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I have:

function getRandomInt(min, max){
        return Math.floor(Math.random() * (max - min + 1)) + min;
}

But the problem is I want randomise the population of something with elements in an array (so they do not appear in the same order every time in the thing I am populating) so I need to ensure the number returned is unique compared to the other numbers so far.

So instead of:

   for(var i = 0; i < myArray.length; i++) {

   }

I have:

var i;
var count = 0;
while(count < myArray.length){
  count++;
  i = getRandomInt(0, myArray.length); // TODO ensure value is unique

  // do stuff with myArray[i];
}
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4 Answers 4

up vote 3 down vote accepted

It looks like rather than independent uniform random numbers you rather want a random permutation of the set {1, 2, 3, ..., N}. I think there's a shuffle method for arrays that will do that for you.


As requested, here's the code example:

function shuffle(array) {
  var top = array.length;
  while (top--) {
      var current = Math.floor(Math.random() * top);
      var tmp = array[current];
      array[current] = array[top - 1];
      array[top - 1] = tmp;
    }
  return array;
}
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You are right! can you include the code so I can mark as the answer: function shuffle(array) { var tmp, current, top = array.length; if(top) while(--top) { current = Math.floor(Math.random() * (top + 1)); tmp = array[current]; array[current] = array[top]; array[top] = tmp; } return array; } –  markmnl Jul 2 '11 at 14:04

Sometimes the best way to randomize something (say a card deck) is to not shuffle it before pulling it out, but to shuffle it as you pull it out.

Say you have:

var i,
    endNum = 51,
    array = new Array(52);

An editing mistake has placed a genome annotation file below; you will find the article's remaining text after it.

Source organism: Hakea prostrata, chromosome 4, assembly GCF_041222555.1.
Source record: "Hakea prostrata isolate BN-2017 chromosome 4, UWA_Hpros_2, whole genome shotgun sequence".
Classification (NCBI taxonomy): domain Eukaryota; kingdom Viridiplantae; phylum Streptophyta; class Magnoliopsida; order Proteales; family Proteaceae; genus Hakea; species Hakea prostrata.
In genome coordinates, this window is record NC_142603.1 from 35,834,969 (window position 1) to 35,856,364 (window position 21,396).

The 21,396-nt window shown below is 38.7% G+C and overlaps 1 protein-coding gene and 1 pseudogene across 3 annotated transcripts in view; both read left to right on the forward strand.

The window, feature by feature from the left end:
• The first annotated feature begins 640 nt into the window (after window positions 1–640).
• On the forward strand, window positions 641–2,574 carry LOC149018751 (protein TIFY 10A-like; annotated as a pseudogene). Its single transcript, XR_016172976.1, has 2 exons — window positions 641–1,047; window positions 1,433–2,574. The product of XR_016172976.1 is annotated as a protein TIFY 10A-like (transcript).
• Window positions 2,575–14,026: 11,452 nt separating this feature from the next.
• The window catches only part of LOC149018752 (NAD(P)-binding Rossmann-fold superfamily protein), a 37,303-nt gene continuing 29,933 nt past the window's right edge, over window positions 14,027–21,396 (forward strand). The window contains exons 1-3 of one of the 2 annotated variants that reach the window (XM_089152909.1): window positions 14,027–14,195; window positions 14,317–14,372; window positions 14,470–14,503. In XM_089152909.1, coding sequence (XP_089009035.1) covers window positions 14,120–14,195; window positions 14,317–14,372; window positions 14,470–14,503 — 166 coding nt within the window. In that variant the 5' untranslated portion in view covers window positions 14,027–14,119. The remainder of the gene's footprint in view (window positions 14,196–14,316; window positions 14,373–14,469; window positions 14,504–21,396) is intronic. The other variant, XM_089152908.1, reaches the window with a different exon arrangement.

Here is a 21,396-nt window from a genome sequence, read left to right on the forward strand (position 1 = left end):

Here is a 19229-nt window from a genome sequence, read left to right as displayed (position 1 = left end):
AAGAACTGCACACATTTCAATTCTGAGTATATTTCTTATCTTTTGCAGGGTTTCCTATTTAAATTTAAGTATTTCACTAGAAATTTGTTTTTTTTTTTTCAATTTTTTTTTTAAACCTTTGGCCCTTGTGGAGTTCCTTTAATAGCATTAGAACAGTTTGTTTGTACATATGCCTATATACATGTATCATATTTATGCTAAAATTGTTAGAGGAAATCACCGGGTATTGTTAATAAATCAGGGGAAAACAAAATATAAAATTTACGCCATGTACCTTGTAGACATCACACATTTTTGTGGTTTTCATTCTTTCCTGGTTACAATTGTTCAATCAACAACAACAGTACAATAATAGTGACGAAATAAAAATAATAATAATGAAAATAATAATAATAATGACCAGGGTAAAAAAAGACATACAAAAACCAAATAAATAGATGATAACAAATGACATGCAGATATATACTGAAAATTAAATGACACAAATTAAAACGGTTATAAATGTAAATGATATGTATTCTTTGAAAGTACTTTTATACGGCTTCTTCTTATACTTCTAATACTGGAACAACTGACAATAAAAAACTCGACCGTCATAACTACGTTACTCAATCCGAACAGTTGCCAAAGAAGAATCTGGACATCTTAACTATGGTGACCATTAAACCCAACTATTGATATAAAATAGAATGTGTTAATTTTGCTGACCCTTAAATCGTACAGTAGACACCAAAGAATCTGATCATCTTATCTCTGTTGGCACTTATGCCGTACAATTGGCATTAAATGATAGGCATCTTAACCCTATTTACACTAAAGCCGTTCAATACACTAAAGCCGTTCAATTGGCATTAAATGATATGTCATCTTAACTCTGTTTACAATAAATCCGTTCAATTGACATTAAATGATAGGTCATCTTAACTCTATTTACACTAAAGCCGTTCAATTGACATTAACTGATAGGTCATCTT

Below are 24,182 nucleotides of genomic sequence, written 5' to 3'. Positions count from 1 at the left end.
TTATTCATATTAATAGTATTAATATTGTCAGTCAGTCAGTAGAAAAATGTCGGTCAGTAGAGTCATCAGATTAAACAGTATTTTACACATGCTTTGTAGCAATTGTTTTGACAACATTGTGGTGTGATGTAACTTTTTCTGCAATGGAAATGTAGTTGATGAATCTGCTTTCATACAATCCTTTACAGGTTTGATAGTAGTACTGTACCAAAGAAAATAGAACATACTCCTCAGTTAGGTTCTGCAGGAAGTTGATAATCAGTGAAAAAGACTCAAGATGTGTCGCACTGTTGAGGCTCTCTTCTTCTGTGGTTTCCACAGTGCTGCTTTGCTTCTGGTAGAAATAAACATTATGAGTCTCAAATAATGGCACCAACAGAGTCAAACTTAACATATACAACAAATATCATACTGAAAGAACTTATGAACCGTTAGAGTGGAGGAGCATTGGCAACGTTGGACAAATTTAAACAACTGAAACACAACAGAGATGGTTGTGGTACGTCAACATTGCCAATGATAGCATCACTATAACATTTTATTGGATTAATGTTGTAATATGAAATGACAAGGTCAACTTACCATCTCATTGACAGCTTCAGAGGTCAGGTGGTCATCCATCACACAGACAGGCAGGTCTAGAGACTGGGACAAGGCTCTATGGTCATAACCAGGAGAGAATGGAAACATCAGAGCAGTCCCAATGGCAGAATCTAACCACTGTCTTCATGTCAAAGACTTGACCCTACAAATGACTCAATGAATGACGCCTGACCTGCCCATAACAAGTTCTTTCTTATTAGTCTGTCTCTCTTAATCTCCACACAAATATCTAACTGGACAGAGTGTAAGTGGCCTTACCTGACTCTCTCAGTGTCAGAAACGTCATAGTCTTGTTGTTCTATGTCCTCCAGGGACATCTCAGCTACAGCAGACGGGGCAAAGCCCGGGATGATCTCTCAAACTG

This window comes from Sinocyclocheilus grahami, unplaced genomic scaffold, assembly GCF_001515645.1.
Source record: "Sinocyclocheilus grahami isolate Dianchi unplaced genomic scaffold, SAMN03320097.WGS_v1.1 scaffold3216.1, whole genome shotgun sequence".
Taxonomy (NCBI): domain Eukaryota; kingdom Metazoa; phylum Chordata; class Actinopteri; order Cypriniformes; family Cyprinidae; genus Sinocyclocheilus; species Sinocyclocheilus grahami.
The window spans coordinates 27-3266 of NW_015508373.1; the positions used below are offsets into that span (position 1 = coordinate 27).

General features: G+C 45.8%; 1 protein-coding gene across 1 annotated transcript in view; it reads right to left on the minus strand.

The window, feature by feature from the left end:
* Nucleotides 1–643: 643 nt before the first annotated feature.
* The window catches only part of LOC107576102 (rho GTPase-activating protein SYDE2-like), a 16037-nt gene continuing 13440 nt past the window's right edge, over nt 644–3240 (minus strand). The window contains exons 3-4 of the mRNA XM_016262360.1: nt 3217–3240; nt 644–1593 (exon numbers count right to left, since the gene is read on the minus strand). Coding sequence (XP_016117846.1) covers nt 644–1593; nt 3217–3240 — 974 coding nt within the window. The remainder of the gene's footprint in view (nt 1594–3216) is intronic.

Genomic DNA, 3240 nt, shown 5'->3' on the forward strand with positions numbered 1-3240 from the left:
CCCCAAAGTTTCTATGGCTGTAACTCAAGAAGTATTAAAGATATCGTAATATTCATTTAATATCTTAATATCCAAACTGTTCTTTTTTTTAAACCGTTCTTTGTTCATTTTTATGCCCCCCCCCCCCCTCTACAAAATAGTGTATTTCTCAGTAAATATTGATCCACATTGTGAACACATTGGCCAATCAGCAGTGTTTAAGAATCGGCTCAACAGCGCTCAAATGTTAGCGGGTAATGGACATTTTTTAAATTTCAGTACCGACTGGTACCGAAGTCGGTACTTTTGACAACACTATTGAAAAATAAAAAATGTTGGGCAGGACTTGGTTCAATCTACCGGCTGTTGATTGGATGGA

for(i = 0; i <= endNum; i++) {
    array[i] = i;
}

Then you can write a function like this:

function drawNumber() {
    // set index to draw from
    var swap,
        drawIndex = Math.floor(Math.random() * (endNum+ 1));

    // swap the values at the drawn index and at the "end" of the deck
    swap = array[drawIndex];
    array[drawIndex] = array[endNum];
    array[endNum] = swap;

    endNum--;
}

Since I decrement the end counter the drawn items will be "discarded" at the end of the stack and the randomize function will only treat the items from 0 to end as viable.

This is a common pattern I've used, I may have adopted it into js incorrectly since the last time I used it was for writing a simple card game in c#. In fact I just looked at it and I had int ____ instead of var ____ lol

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If i understand well, you want an array of integers but sorted randomly.

A way to do it is described here

First create a rand function :

function randOrd(){
return (Math.round(Math.random())-0.5); }

Then, randomize your array. The following example shows how:

anyArray = new Array('1','2','3','4','5');
anyArray.sort( randOrd );
document.write('Random : ' + anyArray + '<br />';);

Hope that will help,

Regards,

Max

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You can pass in a function to the Array.Sort method. If this function returns a value that is randomly above or below zero then your array will be randomly sorted.

myarray.sort(function() {return 0.5 - Math.random()})

should do the trick for you without you having to worry about whether or not every random number is unique.

No loops and very simple.

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